Portugal, Our Lady of Fatima, Lisboa, Cachado, R., South Asian, Hindu deities, Fatima Sanctuary, South Asian Diaspora, India, Hindu diaspora, Hindu families, Portuguese society, candles, Journal of Ethnic and Migration Studies, Global Indian Diasporas, Portuguese families, Oonk, G., M. Vilar Rosales, Gijsbert Oonk, Van der Veer, Portuguese colonies, Bastos, Marta Rosales, Journal of Comparative Family Studies, Diaspora, Portuguese in Mozambique, temple, Jay Mataji, Portuguese, ritual practice, the Portuguese society, Hindu Mother Goddess, Jay Fatima, Hindu devotees, ritual practices, Hindu temple, Hindu worship, Hindu statues, Shiva Temple Social Solidarity Association, Swaminarayan temple, Hindu place of worship, Hindu temples, Hindu population
Hindu-Gujarati diaspora in Portugal: the case of Our lady of Fatima devotion Rita Cachado (CIES-IUL) Inкs Lourenзo (CRIA-IUL) Abstract South Asian Diaspora
in Portugal is diverse in nationalities and religious practices. The most prominent population is Hindu-Gujarati, living in Portugal since the late 70's of the last century. This migration route was boosted by decolonization of Mozambique in 1975 (former a Portuguese colony), where this population migrated before. Anchored in long-term fieldwork (our researches allowed us to access specificities of this group. Particularly, this paper focus on Hindu practices that incorporate elements of Portuguese Catholicism. In domestic shrines, beyond Hindu deities, we often find a representation of Our Lady of Fatima. Moreover, every family visits the sanctuary in Portugal at least once each year. Through the phenomenon of inclusion of Our Lady of Fatima in Hindu ritual and pilgrimage practices, we will present ethnographic results from these religious practices with connections with Mozambique, India and the UK. We will reflect about processes of hinduization of catholic beliefs and its transnational impact, as well as on (in)visibility/visibility strategies (Knott 2016) and integration. With the analysis of these dynamics, specific of the Portuguese context, we aim to challenge dominant views about the Hindu diaspora through perspectives that allow us to observe Indian diasporas, as Oonk (2007) suggested, «with an eye for nuance and variation». 1. Introduction 1.1.The Portuguese Hindu-Gujarati in the literature Gujarati populations throughout the world can be found in diverse East African countries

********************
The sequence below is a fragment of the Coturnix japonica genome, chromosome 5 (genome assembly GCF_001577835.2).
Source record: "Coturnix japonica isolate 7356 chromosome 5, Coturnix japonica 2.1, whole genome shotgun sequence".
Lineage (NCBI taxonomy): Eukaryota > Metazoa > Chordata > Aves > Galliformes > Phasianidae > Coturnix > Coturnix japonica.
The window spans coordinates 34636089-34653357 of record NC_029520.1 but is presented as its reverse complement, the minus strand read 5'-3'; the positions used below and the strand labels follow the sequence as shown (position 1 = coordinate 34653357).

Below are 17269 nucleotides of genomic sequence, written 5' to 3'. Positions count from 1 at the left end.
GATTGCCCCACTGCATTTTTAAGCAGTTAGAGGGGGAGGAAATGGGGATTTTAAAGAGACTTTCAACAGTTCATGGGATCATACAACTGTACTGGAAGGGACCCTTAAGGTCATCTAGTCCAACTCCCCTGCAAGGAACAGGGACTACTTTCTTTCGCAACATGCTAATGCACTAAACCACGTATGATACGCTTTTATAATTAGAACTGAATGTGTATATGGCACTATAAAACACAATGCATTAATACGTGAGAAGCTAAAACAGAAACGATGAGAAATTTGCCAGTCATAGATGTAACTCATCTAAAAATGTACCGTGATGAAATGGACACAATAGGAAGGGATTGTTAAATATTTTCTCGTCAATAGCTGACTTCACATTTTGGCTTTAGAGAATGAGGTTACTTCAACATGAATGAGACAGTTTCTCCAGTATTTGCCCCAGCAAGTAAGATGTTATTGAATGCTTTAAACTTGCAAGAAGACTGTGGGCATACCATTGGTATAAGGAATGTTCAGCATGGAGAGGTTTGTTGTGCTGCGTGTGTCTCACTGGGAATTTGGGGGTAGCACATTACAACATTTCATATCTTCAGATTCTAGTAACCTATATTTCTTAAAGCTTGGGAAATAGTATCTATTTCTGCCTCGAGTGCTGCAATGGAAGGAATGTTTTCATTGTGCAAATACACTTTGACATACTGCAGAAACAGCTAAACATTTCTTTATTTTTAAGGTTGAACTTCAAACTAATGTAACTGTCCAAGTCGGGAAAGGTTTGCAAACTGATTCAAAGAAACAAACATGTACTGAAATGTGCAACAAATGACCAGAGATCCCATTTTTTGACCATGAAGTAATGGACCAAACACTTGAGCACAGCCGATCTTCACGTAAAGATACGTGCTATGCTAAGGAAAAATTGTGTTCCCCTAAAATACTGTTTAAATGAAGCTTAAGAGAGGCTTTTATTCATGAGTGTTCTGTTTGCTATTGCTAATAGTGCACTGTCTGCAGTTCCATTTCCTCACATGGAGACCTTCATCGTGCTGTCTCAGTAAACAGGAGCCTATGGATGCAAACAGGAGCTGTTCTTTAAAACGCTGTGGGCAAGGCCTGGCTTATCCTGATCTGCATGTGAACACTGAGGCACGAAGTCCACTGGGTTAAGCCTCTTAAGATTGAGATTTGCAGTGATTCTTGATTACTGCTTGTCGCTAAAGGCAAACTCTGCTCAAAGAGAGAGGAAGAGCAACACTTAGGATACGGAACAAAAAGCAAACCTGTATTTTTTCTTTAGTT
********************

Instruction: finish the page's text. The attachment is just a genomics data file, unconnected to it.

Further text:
, in the UK, and in other countries. Portugal is often omitted from the literature, although probably around 30 thousand people from a Gujarati origin live there. The amount of literature produced about this vivid population is high considering the small number of researchers committed with Diaspora and transnational studies in Portugal. And the reason for this production is driven by a high dynamic population considering adaptation processes to the host country.
The first known studies represent the first years of Gujaratis in Portugal. They arrived in the late 70s and early 80s from Mozambique, so the first studies are about Indian businesses both in Mozambique and in Portugal. As an East Africa
n country, Mozambique is culturally connected with Kenya and Tanzania, countries that sent thousands of families to the UK during the Independence processes. But Mozambique, as a previous Portuguese colony, sent Gujaratis to Portugal, during the Civil War
after the Independence in 1975. Anthropologists (Bastos 1990, 2001), Sociologists (Бvila and Alves 1993), Geographers (Malheiros 1996), and Economists (Leite 1996) were interested in the Gujarati population and gave the first impressions about Hindu-Gujaratis in Mozambique and in Portugal. The attention then became focused on specific themes more concerned with representations, cultural practices